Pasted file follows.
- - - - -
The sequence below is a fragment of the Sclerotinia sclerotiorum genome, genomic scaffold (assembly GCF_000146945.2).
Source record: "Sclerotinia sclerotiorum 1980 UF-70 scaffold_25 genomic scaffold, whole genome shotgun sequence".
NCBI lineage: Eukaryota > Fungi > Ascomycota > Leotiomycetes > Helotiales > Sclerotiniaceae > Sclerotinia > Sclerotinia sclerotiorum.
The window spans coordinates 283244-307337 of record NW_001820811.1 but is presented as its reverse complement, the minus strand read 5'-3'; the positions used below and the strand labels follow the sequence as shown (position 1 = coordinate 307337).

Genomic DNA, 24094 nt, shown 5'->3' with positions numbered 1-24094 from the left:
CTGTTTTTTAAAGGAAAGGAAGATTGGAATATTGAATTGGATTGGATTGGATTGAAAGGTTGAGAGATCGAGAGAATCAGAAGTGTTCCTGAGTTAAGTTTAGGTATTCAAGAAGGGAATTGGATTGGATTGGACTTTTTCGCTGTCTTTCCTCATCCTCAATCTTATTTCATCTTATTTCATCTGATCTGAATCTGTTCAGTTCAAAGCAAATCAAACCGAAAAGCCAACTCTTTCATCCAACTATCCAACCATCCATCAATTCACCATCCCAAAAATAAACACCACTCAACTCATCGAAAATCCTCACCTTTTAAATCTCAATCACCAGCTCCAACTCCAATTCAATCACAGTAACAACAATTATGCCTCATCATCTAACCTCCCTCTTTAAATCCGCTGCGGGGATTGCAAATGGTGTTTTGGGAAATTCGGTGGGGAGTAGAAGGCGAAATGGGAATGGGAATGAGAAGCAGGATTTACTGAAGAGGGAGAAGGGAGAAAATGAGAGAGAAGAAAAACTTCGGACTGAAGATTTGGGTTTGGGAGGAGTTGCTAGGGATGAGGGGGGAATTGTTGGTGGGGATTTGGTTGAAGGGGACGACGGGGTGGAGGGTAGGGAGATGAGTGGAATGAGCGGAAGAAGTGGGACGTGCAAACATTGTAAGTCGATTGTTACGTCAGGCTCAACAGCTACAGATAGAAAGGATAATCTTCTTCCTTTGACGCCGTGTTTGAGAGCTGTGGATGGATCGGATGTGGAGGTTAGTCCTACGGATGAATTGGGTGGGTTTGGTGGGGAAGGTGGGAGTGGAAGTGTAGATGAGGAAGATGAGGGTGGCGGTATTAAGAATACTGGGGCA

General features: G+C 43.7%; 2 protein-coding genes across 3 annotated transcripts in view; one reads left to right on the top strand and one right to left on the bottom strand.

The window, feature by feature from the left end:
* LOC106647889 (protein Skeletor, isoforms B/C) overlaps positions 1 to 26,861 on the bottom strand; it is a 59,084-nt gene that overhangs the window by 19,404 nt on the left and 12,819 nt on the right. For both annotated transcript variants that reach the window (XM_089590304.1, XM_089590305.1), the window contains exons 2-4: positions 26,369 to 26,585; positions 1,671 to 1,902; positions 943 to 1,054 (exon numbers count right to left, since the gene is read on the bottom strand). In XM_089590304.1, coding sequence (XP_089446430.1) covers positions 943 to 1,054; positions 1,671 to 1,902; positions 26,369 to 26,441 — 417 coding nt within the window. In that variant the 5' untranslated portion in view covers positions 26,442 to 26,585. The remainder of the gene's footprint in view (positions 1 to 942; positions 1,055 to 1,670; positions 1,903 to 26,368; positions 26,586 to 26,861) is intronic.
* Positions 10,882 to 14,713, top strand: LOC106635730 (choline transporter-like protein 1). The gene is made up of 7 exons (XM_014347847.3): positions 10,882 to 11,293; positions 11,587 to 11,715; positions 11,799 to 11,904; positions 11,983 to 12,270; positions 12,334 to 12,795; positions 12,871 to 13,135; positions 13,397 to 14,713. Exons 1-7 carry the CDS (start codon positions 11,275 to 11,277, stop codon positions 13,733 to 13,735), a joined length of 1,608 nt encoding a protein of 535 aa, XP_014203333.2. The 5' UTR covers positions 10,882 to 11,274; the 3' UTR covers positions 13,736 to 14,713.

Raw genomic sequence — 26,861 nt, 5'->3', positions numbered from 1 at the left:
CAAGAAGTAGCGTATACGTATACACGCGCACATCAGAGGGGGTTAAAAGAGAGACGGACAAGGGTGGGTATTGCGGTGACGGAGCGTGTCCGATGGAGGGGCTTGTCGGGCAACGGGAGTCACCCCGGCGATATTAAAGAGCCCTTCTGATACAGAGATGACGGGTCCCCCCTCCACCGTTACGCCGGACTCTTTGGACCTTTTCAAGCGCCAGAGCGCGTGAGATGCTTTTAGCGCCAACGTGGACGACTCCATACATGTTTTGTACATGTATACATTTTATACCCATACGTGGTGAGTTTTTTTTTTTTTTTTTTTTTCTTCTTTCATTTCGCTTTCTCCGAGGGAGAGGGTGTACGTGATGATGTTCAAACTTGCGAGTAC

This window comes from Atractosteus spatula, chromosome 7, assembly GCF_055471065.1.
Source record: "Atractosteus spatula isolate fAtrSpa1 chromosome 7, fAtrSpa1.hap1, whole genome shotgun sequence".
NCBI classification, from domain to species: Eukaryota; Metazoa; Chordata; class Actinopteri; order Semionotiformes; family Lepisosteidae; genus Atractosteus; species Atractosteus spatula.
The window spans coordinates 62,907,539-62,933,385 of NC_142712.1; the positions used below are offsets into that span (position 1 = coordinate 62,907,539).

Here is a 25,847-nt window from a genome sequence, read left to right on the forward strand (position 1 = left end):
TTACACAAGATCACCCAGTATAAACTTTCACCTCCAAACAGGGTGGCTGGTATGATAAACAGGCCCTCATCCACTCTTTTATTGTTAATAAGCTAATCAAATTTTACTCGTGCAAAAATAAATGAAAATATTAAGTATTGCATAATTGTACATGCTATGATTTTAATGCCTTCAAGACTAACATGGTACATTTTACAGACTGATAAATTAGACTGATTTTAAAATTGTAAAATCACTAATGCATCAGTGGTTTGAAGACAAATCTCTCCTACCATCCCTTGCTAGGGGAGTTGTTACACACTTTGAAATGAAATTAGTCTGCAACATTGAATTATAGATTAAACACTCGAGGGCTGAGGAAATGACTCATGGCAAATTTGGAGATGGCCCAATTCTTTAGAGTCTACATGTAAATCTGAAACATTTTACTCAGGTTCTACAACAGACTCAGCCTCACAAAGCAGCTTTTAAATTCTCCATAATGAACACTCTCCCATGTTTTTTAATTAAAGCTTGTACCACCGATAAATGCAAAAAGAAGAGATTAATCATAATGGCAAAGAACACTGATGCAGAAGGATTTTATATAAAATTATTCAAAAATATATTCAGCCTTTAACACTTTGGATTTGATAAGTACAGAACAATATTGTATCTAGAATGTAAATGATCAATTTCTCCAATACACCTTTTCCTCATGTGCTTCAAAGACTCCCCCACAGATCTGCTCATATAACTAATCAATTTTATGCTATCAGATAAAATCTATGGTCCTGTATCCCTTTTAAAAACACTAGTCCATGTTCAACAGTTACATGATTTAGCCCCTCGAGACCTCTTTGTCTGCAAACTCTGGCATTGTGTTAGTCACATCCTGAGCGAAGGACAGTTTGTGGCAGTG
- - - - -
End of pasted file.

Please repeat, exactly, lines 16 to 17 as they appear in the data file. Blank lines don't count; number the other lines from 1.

The window spans coordinates 62,907,539-62,933,385 of NC_142712.1; the positions used below are offsets into that span (position 1 = coordinate 62,907,539).

Here is a 25,847-nt window from a genome sequence, read left to right on the forward strand (position 1 = left end):